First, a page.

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Fighting TB on Many Fronts-Drug discovery and research fellowship

New drug targets for TB through prediction/investigation of impact of resistance mutations 

Tom Blundellx250.jpgProfessor Sir Tom Blundell FRS, FMedSci

Honorary Director of Research and Emeritus, Department of Biochemistry, University of Cambridge


With funding from the Department of Biotechnology (DBT) in India, recently supplemented by a £2 million joint award from the UK Medical Research Council and the DBT.  Professor Blundell in the team leader of Theme 2 "new drug targets for TB Treatments" of the MRC-DBT TP Project. The idea is to find innovative new ways to discover ‘next-generation’ medicines against human diseases, by coupling biological research that reveals novel drug targets with approaches in chemistry and structural biology that create potential drug candidates.

TB evolves through ‘polymorphisms’ (from the Greek multiple shapes), spontaneous changes in the letters of its DNA to create variants.

DNA sequencing data can help inform the search for new drugs, explains Professor Sir Tom Blundell.

“We can take the polymorphisms and ask questions such as ‘What does this mean for the use of current drugs?’” says Blundell. “"The nature of the polymorphisms in the TB genome sequence of an infected individual can give us information on where that person was infected and what are the drugs that might be most effective. We can then begin to look at new targets for particular polymorphisms.”

 Prof Blundell plans to take the information gathered through the Chennai partnership and feed it into his drug discovery work. He takes a structural approach to solving the problem: look at the shape of the polymorphism and its protein products and try to find small molecules that can attach to and manipulate them. In essence, it’s akin to picking a lock by analysing the shape of its mechanism and trying to identify a key that could turn it, thus opening the door.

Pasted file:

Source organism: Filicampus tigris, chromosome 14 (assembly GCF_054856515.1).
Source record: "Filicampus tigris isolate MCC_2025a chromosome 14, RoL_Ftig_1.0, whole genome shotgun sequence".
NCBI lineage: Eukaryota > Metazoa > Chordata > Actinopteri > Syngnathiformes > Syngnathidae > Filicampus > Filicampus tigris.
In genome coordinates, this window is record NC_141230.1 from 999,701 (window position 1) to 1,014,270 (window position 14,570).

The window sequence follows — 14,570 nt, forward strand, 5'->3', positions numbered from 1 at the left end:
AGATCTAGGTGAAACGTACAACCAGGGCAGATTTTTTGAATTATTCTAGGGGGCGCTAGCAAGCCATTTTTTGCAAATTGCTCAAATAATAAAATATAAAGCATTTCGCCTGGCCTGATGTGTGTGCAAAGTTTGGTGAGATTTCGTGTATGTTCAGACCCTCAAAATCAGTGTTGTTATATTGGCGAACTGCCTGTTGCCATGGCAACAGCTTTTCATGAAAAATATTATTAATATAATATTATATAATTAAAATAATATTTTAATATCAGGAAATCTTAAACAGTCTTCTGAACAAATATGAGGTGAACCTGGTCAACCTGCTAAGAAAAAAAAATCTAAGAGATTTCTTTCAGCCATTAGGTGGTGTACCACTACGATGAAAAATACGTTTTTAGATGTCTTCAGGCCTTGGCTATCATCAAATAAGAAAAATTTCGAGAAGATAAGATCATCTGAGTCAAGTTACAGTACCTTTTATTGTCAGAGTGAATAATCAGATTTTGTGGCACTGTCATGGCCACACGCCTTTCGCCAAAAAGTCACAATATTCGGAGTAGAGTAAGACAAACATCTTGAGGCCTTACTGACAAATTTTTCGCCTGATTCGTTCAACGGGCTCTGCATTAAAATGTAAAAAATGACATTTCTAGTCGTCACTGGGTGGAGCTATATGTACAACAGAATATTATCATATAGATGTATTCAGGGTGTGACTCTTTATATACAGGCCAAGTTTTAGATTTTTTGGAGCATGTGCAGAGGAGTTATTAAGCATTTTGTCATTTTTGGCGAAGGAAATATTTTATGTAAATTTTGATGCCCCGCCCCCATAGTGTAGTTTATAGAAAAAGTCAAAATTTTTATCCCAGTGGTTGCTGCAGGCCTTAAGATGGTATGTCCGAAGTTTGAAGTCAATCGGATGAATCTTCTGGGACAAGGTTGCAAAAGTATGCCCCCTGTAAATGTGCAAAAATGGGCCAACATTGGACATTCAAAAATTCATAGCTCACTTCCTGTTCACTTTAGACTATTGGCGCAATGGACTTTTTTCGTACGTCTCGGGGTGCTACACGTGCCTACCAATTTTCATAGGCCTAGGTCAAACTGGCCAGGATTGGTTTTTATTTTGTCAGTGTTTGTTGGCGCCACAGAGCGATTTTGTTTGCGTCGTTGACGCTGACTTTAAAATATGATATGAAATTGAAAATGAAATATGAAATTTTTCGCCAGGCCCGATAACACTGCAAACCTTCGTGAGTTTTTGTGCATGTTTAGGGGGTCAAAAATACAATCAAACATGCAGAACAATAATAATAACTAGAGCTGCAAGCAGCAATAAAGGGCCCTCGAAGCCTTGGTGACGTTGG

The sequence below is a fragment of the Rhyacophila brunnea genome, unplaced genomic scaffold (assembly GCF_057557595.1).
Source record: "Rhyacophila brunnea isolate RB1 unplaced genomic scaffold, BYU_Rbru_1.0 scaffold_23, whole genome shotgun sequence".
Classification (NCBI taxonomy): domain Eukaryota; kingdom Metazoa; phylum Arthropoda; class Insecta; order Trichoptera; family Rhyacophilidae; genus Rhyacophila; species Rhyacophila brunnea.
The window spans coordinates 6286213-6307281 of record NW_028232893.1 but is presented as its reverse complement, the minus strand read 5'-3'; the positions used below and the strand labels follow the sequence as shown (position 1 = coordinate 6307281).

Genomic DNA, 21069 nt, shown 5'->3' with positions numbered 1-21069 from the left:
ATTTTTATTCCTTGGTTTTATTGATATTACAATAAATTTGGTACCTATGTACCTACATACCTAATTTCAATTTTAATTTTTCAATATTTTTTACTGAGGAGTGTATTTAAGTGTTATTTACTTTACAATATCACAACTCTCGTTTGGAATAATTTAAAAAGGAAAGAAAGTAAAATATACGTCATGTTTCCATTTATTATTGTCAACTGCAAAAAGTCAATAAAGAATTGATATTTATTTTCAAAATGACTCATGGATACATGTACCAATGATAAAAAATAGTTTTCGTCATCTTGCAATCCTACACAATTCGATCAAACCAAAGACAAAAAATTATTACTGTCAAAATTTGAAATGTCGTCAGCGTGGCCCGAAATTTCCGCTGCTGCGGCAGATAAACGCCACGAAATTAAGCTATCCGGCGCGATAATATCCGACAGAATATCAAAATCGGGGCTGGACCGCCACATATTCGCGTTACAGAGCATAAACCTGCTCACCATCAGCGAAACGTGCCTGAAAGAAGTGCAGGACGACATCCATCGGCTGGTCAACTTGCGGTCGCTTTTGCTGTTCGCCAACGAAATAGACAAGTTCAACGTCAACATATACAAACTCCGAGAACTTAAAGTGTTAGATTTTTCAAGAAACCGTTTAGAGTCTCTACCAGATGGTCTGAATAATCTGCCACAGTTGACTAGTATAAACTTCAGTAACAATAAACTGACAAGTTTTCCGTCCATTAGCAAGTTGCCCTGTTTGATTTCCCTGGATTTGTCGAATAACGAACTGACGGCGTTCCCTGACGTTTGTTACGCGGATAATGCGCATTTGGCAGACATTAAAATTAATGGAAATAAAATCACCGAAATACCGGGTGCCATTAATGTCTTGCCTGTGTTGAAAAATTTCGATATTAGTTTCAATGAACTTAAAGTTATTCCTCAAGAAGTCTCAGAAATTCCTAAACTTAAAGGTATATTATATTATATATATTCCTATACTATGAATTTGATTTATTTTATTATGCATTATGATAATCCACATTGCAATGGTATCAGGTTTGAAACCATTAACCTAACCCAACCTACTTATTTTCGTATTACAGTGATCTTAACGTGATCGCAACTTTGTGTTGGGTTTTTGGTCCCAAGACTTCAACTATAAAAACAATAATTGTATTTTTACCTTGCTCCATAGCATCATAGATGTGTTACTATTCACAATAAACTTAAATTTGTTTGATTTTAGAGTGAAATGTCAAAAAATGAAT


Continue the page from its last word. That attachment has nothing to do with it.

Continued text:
Yet even if the Chennai venture is successful, and research from the partnership leads to a revolution in how we understand and treat TB, the team recognise that this is unlikely to be enough to eradicate the disease for good.

 “TB is as much a public health issue as one of infectious diseases,” says Ramakrishnan, pointing to Europe, where even before the introduction of antibiotics, the disease was already on the decline. “We need better nutrition, better air, less smoking, reductions in diabetes.”

The project activities include:

i) Undertaking sequence structure homology recognition (Fugue) and comparative modelling, and extend the M. tuberculosis structural proteome database (CHOPIN, constructed from the H37Rv strain genome. CHOPIN includes a structural analysis of known resistance mutations, and this will be enriched by the Indian dataset. Analysis will include apo, binary and ternary complexes, which will allow prediction of druggability.

(iii) Capacity build by enriching structural interactomics databases for drug discovery, including CREDO (

(iii) Build models of mutants using Andante and assess the effects on protein stability (SDM & mCSM, protein-protein interactions (mCSM-PPI) and ligands (mCSM-lig).

(iv) Create a training opportunity for a visiting Indian fellow (6 months), The MRC-DBT project supports one fellowship exchange for Indian and scholar at Cambridge.

Professor Sir Tom Blundell is quick to praise the Indian postdocs that come to work in his lab. “They tend of be naturally very inquisitive and interactive, with very enquiring minds,” he says.